PhD can­di­date Valen­tine Saasa is lead­ing from the front

with sci­ence com­mu­ni­ca­tion

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A young, fe­male PhD can­di­date’s re­search and work on de­vel­op­ing a non-in­va­sive way of mon­i­tor­ing di­a­betes mel­li­tus is an in­spi­ra­tion for all as we cel­e­brate Women’s

Month this Au­gust.

Valen­tine Saasa (27), a PhD can­di­date at the Coun­cil for Sci­en­tific and In­dus­trial Re­search (CSIR), not only wants to make an im­pact on so­ci­ety but wants to help oth­ers do so too.

Born and raised in ru­ral Bot­lokwa in Lim­popo, Saasa at­tended Letheba High School be­fore ob­tain­ing a Bach­e­lor of Sci­ence de­gree in 2011 and a Bio­chem­istry Hon­ours de­gree in 2012, both from the Uni­ver­sity of Lim­popo where she spe­cialised in medic­i­nal plant ex­trac­tion for di­a­betes mel­li­tus man­age­ment.

She ob­tained her Bio­chem­istry Mas­ter’s de­gree (cum laude) in 2016 from the Uni­ver­sity of Jo­han­nes­burg, with CSIR as a spon­sor. Her th­e­sis fo­cused on de­vel­op­ing a tech­nol­ogy to mon­i­tor blood glu­cose with­out us­ing nee­dles.

“We were us­ing hu­man breath, in­stead of blood tests, to mea­sure the amount of ace­tone a hu­man emits,” said Saasa, who ex­plained that di­a­betes mel­li­tus is a metabolic dis­ease caused by in­sulin de­fi­ciency.

“In­sulin is a hor­mone that con­verts the food we eat, such as starch, to us­able en­ergy. When in­sulin is not at work, as in the case of di­a­betes, the body pro­duces ke­tone bod­ies such as ace­tone.

“Ace­tone is a mol­e­cule pro­duced by di­a­betic pa­tients when they have high blood glu­cose to com­pen­sate the en­ergy-de­mand­ing or­gans and tis­sues, such as the brain. That’s why we used hu­man breath to de­tect ace­tone and cor­re­late it with blood glu­cose,” she said.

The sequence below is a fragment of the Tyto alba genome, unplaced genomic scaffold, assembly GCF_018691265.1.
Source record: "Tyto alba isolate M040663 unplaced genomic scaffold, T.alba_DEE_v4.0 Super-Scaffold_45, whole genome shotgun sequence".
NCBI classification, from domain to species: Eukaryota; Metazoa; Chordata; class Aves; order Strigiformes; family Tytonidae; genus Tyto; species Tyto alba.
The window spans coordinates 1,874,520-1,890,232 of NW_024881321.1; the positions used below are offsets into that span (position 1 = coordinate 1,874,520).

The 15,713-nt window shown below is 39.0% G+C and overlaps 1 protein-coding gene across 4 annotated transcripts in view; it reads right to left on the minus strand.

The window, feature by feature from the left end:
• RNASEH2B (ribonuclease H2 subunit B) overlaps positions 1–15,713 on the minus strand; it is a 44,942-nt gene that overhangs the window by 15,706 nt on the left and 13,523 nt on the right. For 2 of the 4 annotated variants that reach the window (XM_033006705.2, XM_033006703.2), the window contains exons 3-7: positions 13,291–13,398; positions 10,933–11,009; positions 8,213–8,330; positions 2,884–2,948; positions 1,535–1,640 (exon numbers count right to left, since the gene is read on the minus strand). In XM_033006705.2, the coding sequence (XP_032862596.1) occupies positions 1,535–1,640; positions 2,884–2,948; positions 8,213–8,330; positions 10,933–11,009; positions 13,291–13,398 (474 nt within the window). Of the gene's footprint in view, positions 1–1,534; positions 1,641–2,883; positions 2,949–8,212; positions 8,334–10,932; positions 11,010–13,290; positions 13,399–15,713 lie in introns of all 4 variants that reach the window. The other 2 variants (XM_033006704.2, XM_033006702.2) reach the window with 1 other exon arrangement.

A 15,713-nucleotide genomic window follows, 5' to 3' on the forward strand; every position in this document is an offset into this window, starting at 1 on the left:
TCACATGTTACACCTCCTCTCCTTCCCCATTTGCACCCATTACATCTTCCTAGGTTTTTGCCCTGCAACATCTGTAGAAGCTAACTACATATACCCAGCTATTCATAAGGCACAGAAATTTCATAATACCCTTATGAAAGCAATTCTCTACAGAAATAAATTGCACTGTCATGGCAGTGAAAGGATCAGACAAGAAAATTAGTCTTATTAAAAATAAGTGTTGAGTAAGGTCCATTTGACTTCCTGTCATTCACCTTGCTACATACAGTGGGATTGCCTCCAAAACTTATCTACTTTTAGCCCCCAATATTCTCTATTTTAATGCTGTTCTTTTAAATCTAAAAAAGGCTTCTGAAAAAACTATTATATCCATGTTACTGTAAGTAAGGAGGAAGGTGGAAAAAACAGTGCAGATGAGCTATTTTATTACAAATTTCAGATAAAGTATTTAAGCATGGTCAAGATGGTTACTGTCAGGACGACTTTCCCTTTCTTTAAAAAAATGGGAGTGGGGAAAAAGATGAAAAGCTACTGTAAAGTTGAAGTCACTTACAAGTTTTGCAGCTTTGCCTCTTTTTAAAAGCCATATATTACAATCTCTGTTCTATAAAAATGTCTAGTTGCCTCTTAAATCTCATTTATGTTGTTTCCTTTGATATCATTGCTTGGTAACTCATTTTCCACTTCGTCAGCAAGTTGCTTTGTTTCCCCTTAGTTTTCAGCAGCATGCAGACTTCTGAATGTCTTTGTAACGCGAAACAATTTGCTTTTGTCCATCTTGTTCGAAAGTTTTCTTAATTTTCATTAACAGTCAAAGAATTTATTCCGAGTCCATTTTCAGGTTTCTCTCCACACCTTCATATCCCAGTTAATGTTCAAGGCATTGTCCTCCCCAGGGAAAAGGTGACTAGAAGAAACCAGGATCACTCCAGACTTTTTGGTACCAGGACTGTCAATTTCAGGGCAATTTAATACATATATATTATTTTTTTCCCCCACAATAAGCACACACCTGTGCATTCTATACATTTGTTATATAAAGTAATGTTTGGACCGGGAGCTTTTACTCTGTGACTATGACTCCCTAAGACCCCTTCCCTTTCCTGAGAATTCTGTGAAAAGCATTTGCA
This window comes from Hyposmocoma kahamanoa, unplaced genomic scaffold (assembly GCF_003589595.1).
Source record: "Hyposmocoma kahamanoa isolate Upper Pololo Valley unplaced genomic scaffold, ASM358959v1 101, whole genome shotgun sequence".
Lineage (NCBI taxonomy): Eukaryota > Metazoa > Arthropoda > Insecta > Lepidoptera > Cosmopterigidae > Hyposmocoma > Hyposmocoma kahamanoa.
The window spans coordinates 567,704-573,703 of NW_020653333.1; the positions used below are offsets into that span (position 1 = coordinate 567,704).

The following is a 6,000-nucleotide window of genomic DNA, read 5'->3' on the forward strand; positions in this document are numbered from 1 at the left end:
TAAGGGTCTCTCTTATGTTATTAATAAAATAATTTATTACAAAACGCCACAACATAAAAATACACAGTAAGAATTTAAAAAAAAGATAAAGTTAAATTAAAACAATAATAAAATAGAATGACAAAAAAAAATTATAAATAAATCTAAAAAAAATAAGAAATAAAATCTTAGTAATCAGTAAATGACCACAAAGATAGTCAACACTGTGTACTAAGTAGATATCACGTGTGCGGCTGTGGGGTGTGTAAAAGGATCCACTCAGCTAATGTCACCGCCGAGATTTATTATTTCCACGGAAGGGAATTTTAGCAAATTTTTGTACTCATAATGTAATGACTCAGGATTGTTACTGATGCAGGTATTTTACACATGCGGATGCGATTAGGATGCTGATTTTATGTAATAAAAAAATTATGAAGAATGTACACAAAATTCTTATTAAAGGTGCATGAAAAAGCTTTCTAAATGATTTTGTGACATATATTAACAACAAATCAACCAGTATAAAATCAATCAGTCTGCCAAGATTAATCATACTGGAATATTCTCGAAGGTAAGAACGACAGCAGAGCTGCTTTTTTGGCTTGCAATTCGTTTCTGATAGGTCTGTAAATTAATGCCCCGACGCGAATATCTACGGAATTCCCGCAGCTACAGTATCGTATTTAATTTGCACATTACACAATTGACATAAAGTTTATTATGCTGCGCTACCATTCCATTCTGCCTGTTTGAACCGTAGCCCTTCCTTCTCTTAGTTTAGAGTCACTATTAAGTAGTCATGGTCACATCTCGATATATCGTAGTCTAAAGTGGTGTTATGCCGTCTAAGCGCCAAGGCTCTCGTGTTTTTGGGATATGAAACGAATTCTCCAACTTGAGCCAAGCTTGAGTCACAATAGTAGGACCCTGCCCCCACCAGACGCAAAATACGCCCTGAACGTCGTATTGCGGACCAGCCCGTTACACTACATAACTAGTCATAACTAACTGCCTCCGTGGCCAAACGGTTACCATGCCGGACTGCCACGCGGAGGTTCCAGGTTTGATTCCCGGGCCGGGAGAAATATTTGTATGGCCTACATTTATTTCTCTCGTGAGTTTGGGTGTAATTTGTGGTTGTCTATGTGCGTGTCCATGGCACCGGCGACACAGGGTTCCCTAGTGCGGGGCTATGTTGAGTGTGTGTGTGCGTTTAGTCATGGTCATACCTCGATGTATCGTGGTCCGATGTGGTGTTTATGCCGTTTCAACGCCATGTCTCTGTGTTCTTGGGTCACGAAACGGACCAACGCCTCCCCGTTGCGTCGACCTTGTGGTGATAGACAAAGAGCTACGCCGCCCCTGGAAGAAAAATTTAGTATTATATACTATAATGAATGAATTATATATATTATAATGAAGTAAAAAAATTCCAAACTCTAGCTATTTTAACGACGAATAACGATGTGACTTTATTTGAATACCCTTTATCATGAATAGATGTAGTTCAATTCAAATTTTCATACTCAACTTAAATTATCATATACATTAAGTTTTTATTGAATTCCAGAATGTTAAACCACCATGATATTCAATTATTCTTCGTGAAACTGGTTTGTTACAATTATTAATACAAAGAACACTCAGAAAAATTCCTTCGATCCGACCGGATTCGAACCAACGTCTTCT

The project went well.“The re­sults showed an above 70 per­cent cor­re­la­tion be­tween breath ace­tone and blood ace­tone,” she con­firmed.

Saasa is now en­rolled for a Bio­chem­istry PhD at the Uni­ver­sity of Pre­to­ria. Her PhD project still aims to de­velop a non-in­va­sive way of mon­i­tor­ing di­a­betes mel­li­tus, but this time us­ing tung­sten (WO3) as a po­ten­tial ace­tone sen­sor.The project falls un­der a big­ger one –

Breath Anal­yser Nan­otech­nolo­gies for Dis­ease De­tec­tion which is led by Dr Bonex Mwakikunga.

“I wish to re­place the cur­rent di­ag­no­sis and mon­i­tor­ing of blood glu­cose for di­a­betic pa­tients which in­volves the use of blood tests that can ac­ci­den­tally cause other in­fec­tious dis­eases, es­pe­cially in South Africa where HIV is a preva­lent blood-borne ill­ness.

“I am also in­ter­ested in mak­ing sure that pa­tients mon­i­tor their dis­ease with a cost-ef­fec­tive and pain-free de­vice, which only re­quires their breath,” said Saasa, who has pub­lished jour­nals and a book chap­ter, and has pre­sented her work at con­fer­ences.

Saasa was a fi­nal­ist in the CSIR/ MSM Best Masters Awards and was se­lected for the Women in Sci­ence Pro­gramme, a joint project by the Bri­tish Coun­cil and the Academy of Sci­ence South Africa (ASSA), for out­stand­ing ef­fort in sup­port­ing women in sci­ence com­mu­ni­ca­tion. She was of­fered a trip to the United King­dom for early ca­reer de­vel­op­ment train­ing.

In 2016, she was a proud re­cip­i­ent of the De­part­ment of Sci­ence and Tech­nol­ogy (DST) South Africa Women in Sci­ence Award.The fol­low­ing year, she was a joint re­cip­i­ent of the DST’s Doc­toral Award, which she notes as one of the high­lights of her ca­reer. Saasa was also se­lected by CSIR in 2017 as the youth who put CSIR on the map and was in­ter­viewed in CSIR me­dia and on sev­eral radio sta­tions for her in­no­va­tive PhD re­search.